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The Seven Saints contributed to the upsurge of Bulgaria’s literature and culture

Mosaic depicting the Seven Saints, above the main entrance of the church of the same name in Sofia

On July 27, on the day of the Assumption of Saint Clement of Ohrid, the Bulgarian Orthodox Church honors the Seven Saints (known as Sveti Sedmochislenitsi) – Saints Cyril and Methodius, the founders of the Slavonic Script, and their disciples Kilment (Clement of Ohrid), Naum, Gorazd, Angelarius and Sava. The seven saints were first mentioned in the short life of Saint Clement written in Greek by Theophylact of Ohrid at the end of the 11th and the beginning of the 12th century AD. There, the saints are called “chosen ones and coryphaeus”, Professor Svetlina Nikolova from the Cyrillo-Methodian Research Center with the Bulgarian Academy of Science explains:

“Saints Clement and Naum remain in the history with the successful development of the deed of Saints Cyril and Methodius in Bulgaria, because they were the ones who popularized their holy deed in this country and did not let it sink into oblivion. With the support of the Bulgarian state they became the main contributors in the upsurge of the Bulgarian written culture in Pliska, Preslav and Ohrid Literary Schools at the end of the 9th and the first quarter of the 10th century. According to the historical sources, Clement is descendant of the European Mysians and became disciple of Methodius at a very early age. After the death of Saint Methodius, Clement of Ohrid and Gorazd led disputes with the opponents of the Slav worship. According to Theophylact of Ohrid, Clement initiated the arrival of the disciples of Cyril and Methodius in Bulgaria. Tsar Boris-Mikhail welcomed them with reverence, provided them with the necessary living conditions and they helped him learnt how to read the Holy Bible."

Fresco from St. Naum Monastery in Ohrid

"Clement spent many years of his life in the southwestern part of Bulgaria where he worked as a teacher and a man of letters. His active and fruitful church activity was widely recognized by the state authorities. Naum stayed in the capital of Bulgaria until 893, where he developed literary activity. When Clement was made the First Slavonic Bishop in Bulgaria, Naum took his position of a teacher for 7 years and later went to a monastery and became a monk. He built the Saint Archangel Michael Monastery on the shore of Ohrid Lake where he died on December 23, 910. Gorazd was the first disciple of Methodius. Before his death, Saint Methodius had designated Gorazd as his successor relying on his orthodoxy and erudition. The 1211 Synodic of Tsar Boril (1207-1218) mentions the literary activity of Sava. Angelaruis died shortly after his arrival in Bulgaria.”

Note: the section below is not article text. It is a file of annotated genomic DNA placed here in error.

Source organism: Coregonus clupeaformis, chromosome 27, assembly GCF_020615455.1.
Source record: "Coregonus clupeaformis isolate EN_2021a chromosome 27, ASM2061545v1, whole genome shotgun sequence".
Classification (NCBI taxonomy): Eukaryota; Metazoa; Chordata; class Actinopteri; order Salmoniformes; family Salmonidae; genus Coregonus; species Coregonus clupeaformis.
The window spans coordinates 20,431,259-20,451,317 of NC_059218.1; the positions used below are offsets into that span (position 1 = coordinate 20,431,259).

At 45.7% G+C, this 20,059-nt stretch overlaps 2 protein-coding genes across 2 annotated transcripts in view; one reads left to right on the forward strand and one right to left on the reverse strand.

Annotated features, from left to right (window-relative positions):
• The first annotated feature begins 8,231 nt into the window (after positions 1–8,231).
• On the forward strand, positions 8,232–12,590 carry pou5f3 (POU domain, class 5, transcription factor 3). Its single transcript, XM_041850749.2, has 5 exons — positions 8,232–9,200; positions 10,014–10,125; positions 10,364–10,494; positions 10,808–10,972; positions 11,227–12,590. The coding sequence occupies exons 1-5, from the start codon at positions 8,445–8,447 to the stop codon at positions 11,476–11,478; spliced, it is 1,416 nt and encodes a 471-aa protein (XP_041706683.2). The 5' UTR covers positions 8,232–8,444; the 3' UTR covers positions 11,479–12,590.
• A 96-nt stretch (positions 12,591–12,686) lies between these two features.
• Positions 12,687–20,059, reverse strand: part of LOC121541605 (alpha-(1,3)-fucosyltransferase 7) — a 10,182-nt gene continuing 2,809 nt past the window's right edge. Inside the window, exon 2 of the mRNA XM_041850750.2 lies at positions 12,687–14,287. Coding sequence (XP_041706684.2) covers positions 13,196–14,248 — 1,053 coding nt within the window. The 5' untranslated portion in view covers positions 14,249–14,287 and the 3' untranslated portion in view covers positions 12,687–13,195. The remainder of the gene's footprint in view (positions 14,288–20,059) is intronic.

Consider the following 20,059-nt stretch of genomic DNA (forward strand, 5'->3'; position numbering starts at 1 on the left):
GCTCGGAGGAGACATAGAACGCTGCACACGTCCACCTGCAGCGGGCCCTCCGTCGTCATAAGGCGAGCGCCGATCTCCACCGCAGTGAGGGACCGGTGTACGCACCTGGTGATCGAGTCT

Evidence of church cults for Saints Cyril, Methodius, Clement and Naum can be found in works dedicated to the dates of their assumption in the 9th and the 10th century. Perhaps, Gorazd was also declared a saint (his memory is honored on July 17 in a 14th century calendar of South Poland). The commemoration of all saints on one date probably began in the early 18th century. The earliest image of the Seven Saints dates back to 1612 – in Virgin Mary church in Slimnitsa Monastery on the Prespa Lake.

Fresco from Ardenitsa Monastery in Albania

“The holy deed of the founders of the Slavonic Script Cyril and Methodius changed the configuration of the written culture on the continent, Professor Nikolova explains. Earlier, the official literary languages were Latin and Greek only. The two brothers created a new script based on the language spoken by the Bulgarians in Thessaloniki. They translated liturgical books which allowed the Bulgarian population to adopt Christianity. Thus, Bulgaria joined the family of the Christianized European nations. The efforts of Cyril and Methodius to introduce the new script and culture were not in vain. Their disciples achieved that goal in Bulgaria under the protection of the Bulgarian rulers. Today, the Cyrillic script is the third official alphabet in the European Union.”

English version: Kostadin Atanasov

Photos: bg.wikipedia.org
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